Although Americans spend $50 billion a year on weddings, a large segment of the population is making an exodus from the institution, says a new report from a family-values think tank.
The disappearance of marriage in "middle America" is tracking with the disappearance of the middle class in the same communities, and "strikes at the very heart of the American Dream," scholars Elizabeth Marquardt, David Blankenhorn, Robert I. Lerman, Linda Malone-Colon and W. Bradford Wilcox said in a paper released Sunday.
They offer 10 recommendations to President Obama and other policymakers to renew a marriage culture.
"One of the reasons marriage is so important is that it's the best thing we've figured out to keep fathers connected to the children they've produced," said Mrs. Marquardt, director of the Center for Marriage and Families at the Institute for American Values (IAV).
"Fathers matter, and they matter for everybody. We don't have certain classes of children for whom [having a father] doesn't matter," she said.
The 10 recommendations include ending tax penalties for married couples, investing in relationship-skills education and premarital education for persons seeking to form stepfamilies, divorce reform, and tripling the tax credit for minor children.
Another tactic is for the nation's leaders, including the president, to "engage Hollywood" in discussions about positive depictions of marriage and fatherhood in the popular culture, said the 2012 State of Our Unions report, "The President's Marriage Agenda for the Forgotten Sixty Percent," which was released by IAV and the National Marriage Project at the University of Virginia.
A companion report, "Social Indicators of Marital Health and Well-Being," showed that U.S. high school students continue to have high aspirations for marriage: Eighty percent of high school girls and 72 percent of high school boys said having a good marriage and family life is "extremely important," according to Monitoring the Future surveys from 2007 to 2010.
But the steep decline in U.S. marriages can be seen when marriages are measured against the number of marriageable women. In 1970, for instance, there were 76.5 marriages for every 1,000 single women ages 15 and older. By 2010, this plummeted to 32.9 marriages per 1,000 single women.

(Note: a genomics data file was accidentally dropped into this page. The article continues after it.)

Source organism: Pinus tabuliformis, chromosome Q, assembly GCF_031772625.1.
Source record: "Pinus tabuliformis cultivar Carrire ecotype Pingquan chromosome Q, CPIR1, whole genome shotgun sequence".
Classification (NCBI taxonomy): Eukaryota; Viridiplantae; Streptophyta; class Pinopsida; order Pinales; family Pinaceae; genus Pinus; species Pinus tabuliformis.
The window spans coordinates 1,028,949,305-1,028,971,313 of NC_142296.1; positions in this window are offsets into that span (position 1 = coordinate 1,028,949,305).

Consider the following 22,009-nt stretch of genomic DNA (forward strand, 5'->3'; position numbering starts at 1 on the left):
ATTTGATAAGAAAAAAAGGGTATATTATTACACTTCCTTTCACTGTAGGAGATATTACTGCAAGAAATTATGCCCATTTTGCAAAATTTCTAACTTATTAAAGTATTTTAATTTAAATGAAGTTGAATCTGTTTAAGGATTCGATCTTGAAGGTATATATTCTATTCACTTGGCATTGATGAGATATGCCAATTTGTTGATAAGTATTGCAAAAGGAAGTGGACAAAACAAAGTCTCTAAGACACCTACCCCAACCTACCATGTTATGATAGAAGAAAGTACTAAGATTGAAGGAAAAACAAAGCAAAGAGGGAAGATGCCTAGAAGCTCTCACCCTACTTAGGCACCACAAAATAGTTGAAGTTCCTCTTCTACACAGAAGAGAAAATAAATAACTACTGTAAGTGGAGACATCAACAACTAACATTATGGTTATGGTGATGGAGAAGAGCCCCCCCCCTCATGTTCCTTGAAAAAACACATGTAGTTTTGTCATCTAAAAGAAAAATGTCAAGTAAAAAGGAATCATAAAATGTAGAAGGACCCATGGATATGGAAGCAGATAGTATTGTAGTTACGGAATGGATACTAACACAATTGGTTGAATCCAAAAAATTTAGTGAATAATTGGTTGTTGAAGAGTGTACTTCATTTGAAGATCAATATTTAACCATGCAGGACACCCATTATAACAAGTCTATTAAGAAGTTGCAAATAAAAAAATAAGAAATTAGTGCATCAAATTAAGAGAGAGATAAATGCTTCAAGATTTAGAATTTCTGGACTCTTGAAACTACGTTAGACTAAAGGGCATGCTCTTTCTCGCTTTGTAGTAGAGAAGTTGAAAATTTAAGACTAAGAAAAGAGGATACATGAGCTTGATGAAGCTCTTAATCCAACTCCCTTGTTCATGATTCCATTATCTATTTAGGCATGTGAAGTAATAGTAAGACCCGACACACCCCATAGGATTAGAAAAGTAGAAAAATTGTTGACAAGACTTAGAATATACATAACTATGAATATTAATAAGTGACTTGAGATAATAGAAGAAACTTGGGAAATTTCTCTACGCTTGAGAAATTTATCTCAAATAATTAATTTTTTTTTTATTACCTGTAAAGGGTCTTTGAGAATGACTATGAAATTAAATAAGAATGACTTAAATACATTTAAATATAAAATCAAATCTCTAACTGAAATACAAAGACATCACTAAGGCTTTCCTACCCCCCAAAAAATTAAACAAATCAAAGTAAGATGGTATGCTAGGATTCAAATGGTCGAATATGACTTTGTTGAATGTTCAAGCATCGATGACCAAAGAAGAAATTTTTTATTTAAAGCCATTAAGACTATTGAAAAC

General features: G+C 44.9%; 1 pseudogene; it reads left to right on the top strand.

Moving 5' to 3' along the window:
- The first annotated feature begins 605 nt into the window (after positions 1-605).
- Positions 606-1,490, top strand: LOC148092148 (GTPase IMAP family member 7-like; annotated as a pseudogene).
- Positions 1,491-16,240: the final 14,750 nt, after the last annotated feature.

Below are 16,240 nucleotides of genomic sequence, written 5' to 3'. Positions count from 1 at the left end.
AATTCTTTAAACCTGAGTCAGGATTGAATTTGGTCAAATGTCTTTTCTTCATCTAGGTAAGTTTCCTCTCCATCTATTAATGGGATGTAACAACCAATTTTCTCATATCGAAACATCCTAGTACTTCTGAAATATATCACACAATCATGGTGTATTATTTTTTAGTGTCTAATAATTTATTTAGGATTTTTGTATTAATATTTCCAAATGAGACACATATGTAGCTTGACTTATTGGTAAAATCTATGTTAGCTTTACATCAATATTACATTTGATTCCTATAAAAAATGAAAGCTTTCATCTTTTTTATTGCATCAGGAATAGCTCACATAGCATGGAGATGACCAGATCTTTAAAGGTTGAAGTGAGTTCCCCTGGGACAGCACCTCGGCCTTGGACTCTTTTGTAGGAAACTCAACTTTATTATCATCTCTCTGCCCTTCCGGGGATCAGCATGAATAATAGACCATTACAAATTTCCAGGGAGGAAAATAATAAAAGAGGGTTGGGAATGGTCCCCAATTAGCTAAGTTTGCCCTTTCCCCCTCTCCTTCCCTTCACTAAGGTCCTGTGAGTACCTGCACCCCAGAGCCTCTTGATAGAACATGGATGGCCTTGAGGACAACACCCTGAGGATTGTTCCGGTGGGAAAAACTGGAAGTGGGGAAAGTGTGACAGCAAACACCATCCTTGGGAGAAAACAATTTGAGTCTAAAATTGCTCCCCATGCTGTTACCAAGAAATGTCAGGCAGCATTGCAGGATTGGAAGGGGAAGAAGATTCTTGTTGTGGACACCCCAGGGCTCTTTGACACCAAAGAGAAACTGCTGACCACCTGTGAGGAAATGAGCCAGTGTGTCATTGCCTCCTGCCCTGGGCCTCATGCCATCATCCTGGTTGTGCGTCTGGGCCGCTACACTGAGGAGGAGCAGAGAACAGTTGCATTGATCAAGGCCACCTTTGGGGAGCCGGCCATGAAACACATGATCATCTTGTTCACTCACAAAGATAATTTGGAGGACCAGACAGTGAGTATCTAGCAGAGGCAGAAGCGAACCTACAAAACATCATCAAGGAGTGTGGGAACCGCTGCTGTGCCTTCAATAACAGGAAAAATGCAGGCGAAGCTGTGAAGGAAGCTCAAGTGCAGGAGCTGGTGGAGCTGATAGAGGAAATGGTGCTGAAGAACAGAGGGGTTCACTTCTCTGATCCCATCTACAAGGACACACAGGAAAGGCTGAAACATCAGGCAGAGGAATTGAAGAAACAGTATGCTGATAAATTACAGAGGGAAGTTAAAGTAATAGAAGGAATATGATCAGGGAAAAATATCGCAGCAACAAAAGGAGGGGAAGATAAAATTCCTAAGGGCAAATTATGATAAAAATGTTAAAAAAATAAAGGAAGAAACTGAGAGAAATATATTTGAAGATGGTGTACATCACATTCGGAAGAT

The "60 percent" referred to by the report is the population, aged 25 to 60, who have a high-school diploma but not a college degree.
Marriage is rapidly slipping away from this "middle America" segment of the population, the report said. As recently as the 1980s, only 13 percent of children born to mothers with this moderate level of education were born out of wedlock. By the late 2000s, though, 44 percent of children were born to single mothers.
"The plight of this population who once married in high proportions and formed families within marriage — and who still aspire to marriage, but increasingly are unable to achieve it — is the social challenge for our times," said the report.
As a result, middle-American families are beginning to resemble the "fragile families" led by high school dropouts, where economic stress, partner conflict, single parenting and troubling outcomes for children are not uncommon.
"We've had several marriage debates in this country," said Mrs. Marquardt, citing Daniel Patrick Moynihan's 1960s report on the black family, the debate about single motherhood in the 1990s welfare reform, and the ongoing gay-marriage debate. It's time for a new marriage debate about the "hollowing out" of marriage in middle America, she said. "There are a few things you need to do to be middle class, and one of them generally is to get and stay married."
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